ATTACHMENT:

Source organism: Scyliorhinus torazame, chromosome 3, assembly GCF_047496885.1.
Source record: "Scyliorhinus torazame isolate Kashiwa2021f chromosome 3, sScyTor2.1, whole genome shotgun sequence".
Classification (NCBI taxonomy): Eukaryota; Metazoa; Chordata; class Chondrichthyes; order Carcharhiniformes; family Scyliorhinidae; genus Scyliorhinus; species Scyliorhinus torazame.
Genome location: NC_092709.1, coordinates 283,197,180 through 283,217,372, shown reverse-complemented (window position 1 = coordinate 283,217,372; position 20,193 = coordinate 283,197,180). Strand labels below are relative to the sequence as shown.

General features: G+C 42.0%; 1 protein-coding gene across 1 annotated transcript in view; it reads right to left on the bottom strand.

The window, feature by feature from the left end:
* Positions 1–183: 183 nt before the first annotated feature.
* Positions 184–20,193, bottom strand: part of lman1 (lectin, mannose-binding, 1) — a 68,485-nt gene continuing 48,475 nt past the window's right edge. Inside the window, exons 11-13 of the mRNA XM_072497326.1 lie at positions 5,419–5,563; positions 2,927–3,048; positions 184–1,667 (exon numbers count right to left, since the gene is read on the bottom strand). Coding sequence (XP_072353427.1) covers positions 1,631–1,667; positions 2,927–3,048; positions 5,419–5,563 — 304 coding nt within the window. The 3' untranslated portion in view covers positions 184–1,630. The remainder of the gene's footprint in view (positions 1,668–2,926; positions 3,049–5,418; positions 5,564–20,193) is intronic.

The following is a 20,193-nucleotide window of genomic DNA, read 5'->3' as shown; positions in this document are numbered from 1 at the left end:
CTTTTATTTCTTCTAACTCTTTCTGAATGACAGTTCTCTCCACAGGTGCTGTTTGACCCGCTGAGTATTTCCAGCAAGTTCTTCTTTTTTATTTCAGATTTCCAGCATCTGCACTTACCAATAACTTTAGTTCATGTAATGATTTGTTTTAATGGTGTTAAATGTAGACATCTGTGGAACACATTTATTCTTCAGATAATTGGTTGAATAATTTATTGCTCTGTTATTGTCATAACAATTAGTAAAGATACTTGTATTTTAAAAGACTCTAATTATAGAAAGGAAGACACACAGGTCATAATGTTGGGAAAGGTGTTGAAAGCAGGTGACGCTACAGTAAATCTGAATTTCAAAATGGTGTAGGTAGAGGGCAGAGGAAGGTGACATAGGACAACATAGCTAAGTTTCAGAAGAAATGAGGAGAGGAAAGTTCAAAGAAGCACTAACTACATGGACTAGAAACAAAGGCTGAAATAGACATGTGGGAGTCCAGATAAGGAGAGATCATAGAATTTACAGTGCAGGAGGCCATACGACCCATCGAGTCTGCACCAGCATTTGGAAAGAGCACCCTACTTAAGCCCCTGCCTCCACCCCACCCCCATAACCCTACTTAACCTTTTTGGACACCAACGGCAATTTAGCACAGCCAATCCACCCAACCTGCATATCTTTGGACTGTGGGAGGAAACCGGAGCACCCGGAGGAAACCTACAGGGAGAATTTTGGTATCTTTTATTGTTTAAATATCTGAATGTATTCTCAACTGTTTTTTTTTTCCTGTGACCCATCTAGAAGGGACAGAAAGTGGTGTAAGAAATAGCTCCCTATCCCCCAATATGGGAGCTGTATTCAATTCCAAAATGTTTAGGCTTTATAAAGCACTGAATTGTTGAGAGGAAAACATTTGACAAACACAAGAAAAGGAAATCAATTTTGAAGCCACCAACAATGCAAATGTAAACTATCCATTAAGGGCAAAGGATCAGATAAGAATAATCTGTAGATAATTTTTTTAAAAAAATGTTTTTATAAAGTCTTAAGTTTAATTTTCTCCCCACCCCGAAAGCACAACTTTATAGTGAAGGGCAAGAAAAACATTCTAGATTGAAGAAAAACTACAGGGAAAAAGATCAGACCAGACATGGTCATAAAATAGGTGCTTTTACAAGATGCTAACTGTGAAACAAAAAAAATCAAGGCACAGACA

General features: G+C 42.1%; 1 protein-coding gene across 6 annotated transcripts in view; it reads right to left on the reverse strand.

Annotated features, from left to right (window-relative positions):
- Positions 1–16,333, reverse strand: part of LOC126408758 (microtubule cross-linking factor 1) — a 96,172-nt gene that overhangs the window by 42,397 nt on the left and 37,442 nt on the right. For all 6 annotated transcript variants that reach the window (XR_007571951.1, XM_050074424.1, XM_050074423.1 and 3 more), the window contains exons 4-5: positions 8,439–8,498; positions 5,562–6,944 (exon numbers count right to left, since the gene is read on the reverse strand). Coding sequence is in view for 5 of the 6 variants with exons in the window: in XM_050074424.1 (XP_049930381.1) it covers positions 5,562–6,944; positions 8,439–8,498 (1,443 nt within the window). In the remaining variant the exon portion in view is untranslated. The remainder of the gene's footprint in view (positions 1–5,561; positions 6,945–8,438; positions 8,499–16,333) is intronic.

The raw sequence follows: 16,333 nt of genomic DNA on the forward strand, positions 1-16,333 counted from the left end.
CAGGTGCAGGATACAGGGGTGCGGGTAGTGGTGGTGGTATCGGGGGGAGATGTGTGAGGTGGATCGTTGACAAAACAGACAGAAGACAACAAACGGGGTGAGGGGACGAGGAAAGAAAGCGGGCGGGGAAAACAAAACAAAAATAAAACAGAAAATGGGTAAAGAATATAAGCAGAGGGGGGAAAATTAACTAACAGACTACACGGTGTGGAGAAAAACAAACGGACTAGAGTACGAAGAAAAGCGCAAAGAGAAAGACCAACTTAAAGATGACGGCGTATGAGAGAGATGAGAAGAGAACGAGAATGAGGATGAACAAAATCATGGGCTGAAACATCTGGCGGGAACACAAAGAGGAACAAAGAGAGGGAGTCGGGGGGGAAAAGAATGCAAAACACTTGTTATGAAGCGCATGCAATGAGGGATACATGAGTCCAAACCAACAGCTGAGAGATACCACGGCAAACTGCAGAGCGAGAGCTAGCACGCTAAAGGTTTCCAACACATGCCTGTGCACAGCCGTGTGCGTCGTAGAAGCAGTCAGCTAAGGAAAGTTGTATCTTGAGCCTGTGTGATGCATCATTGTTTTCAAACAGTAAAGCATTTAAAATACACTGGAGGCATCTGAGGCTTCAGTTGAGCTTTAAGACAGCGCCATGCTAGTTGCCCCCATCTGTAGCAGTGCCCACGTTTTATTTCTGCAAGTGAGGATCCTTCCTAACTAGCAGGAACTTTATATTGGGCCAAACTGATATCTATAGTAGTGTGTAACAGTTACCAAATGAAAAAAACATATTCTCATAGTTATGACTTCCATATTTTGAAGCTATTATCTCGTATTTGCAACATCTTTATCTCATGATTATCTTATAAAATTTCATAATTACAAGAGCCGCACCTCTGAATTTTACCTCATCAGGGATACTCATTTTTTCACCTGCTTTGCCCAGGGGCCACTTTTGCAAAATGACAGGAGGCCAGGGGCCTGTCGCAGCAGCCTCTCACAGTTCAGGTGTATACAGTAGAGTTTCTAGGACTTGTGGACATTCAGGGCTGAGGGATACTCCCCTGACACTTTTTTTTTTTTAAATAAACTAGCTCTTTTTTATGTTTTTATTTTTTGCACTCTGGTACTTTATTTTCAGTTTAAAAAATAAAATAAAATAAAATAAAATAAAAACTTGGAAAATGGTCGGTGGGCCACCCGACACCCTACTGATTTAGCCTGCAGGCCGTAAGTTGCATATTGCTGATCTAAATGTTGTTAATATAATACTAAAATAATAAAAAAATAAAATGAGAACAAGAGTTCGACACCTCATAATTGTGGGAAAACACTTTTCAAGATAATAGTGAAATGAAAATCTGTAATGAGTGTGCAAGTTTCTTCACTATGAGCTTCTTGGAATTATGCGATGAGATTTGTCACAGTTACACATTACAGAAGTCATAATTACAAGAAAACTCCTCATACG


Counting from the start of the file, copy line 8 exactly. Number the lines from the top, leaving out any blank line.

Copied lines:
* Positions 184–20,193, bottom strand: part of lman1 (lectin, mannose-binding, 1) — a 68,485-nt gene continuing 48,475 nt past the window's right edge. Inside the window, exons 11-13 of the mRNA XM_072497326.1 lie at positions 5,419–5,563; positions 2,927–3,048; positions 184–1,667 (exon numbers count right to left, since the gene is read on the bottom strand). Coding sequence (XP_072353427.1) covers positions 1,631–1,667; positions 2,927–3,048; positions 5,419–5,563 — 304 coding nt within the window. The 3' untranslated portion in view covers positions 184–1,630. The remainder of the gene's footprint in view (positions 1,668–2,926; positions 3,049–5,418; positions 5,564–20,193) is intronic.